Florida State Prisoner Robert Henry, 55, was pronounced dead at 6:16 PM, Thursday, March 20, 2014, following his execution via lethal chemical injection. His punishment comes nearly 27 years after he killed two of his female coworkers. Henry beat them with a hammer and then set them aflame, during a robbery altercation at the fabric store where the three worked together in November of 1987.
According to the testimony provided at the trial, after Cloth World was closed for the evening on November 2, 1987, Robert Henry attacked the women, Phyllis Harris, 53, and Janet Thermidor, 35, wielding a hammer and then setting both women on fire. He made off with $1,269 from the robbery. Henry later called the police to claim that someone else had robbed the Deerfield Beach shop, but one of his two victims Janet Thermidor, lived for about 12 hours after the attack, just long enough to give a positive identification of Henry as the attacker in a recorded statement; he was arrested the next day. The prosecutor at Henry’s trial in 1988, Michael Satz, told the jurors that the killings were evil. He added that Henry, “Literally burned them up.” Michael, a Broward State Attorney, said that Robert Henry had committed one of the utmost cold-blooded acts in recent memory. Henry was subsequently convicted of two counts of first-degree murder, armed robbery, and arson. Mostly on behalf of the statement given by Thermidor.
According to Henry’s statements to police, and the trial testimony, Henry claimed that he first approached Harris after the store was closed on the evening of November 2, 1987, and told her that robbers had ordered him to tie her up and that she be blindfolded. From there Henry took Harris to a restroom where he tied her to a urinal. He left her there whilst he went to the office of the store and beat the second woman, Thermidor, repeatedly over the head with a hammer. He then doused the woman in a flammable liquid and set her on fire. Not finished yet, Henry returned to Harris in the restroom where he had tied her up and attacked her with the hammer, and then he set her ablaze. Thermidor survived the attack by attempting to douse her flames in a second restroom. Authorities arrived responding to the fire. Harris was already dead when they arrived. Later, in trial, Henry’s lawyer claimed, and tried unsuccessfully, to persuade the jurors that Thermidor never said his client’s name or said that she actually physically saw him during her statement and that Henry’s confession was unfairly and improperly coerced out of him.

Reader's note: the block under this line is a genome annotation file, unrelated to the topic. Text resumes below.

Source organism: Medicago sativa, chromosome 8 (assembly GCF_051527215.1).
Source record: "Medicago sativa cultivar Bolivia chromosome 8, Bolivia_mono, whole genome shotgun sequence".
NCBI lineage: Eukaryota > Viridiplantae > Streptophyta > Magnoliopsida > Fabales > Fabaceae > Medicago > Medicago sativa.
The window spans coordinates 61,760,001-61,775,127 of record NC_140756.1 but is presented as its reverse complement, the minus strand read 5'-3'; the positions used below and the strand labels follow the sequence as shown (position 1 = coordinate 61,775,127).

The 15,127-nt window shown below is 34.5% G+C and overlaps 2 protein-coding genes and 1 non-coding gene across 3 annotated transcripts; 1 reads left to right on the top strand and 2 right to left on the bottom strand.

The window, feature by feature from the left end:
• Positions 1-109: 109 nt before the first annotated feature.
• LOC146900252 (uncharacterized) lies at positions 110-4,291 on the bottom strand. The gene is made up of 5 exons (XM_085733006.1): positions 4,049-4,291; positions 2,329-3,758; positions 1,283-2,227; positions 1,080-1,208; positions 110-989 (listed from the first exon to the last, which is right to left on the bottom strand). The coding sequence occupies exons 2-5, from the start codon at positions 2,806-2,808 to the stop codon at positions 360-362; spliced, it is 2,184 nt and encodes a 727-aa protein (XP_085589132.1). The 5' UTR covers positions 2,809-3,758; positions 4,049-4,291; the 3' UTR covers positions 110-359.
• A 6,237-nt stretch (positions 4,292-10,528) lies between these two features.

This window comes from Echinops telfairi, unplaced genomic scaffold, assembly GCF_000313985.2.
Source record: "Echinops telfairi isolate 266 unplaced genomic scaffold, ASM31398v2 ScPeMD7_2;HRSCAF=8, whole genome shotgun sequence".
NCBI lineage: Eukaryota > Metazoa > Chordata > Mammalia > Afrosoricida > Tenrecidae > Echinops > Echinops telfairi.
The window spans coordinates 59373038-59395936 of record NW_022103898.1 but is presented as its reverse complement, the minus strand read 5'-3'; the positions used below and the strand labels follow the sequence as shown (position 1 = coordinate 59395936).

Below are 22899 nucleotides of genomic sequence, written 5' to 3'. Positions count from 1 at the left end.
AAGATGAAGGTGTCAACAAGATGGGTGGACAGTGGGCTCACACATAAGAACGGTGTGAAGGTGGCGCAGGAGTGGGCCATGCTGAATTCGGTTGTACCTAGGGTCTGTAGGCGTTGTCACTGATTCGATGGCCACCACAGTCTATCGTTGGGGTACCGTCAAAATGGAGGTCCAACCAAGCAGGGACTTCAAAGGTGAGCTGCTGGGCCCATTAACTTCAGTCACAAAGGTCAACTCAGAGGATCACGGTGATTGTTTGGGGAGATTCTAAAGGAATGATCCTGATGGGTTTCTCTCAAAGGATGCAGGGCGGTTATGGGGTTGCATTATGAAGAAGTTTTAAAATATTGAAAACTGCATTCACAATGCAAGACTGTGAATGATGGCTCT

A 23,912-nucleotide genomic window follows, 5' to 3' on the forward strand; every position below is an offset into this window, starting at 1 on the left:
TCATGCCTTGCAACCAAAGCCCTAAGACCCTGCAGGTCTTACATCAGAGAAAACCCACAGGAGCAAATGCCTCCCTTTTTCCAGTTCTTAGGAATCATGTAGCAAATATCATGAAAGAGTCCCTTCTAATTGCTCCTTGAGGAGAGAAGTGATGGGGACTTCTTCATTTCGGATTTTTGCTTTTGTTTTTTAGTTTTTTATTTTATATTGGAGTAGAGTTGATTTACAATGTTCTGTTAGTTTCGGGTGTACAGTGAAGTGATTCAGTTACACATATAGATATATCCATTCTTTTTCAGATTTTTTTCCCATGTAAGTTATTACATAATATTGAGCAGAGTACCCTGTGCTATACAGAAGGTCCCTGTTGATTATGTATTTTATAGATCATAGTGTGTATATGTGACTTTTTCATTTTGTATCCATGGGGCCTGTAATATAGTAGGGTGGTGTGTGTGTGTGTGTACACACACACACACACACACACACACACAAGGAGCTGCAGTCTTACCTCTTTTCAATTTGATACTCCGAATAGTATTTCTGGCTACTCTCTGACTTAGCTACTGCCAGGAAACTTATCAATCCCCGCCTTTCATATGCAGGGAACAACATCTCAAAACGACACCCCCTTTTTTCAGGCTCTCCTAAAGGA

Henry’s execution comes after many failed appeals. The latest of which was rejected by The Florida Supreme Court last week where he challenged the state’s method of execution: the lethal injection. In that most recent appeal lawyers representing Henry cited medical experts who claimed that one of the drugs used in Florida’s lethal chemical injection procedure, called midazolam, could cause extreme pain and a heart attack, because Henry himself suffered from coronary artery disease, high cholesterol levels and high blood pressure. Henry’s lawyers cited the Eighth Amendment’s ban against cruel and unusual punishments and sought a delay of execution so that those issues could be sorted out.
However, in response to the appeal, the Florida attorney general’s office said there was no need for a hearing for each and every inmate who claimed he might suffer some level of pain in the process of execution. It was also noted that whilst using a new drug combination five death row inmates have been executed without a mishap.
Prior to his execution Henry read a three-minute final statement where he apologized for his crimes and claimed he hoped his death would bring comfort to the families of his long dead victims. However, in the same speech, he criticized the penalty of death, proclaiming that thieves do not get their hands cut off as punishment. He asked why, “We would continue to be the murderers of those who have murdered?” As he began to continue his speech an unidentified family member of one of the victims who was there to witness the execution cried out in a loud voice, “Die!” However, the person who the cry was intended for did not hear it, seeing as the thick glass partition between the witness and Henry’s chamber made it inaudible. The Florida state execution of Robert Henry comes after what was surely a long and drawn out legal battle for both the state and the families of the victims of a crime that Michael Satz had called “Cruel, heinous, vile and wicked.” Adding that the case was, “What nightmares are made of.”
By Ana Elunds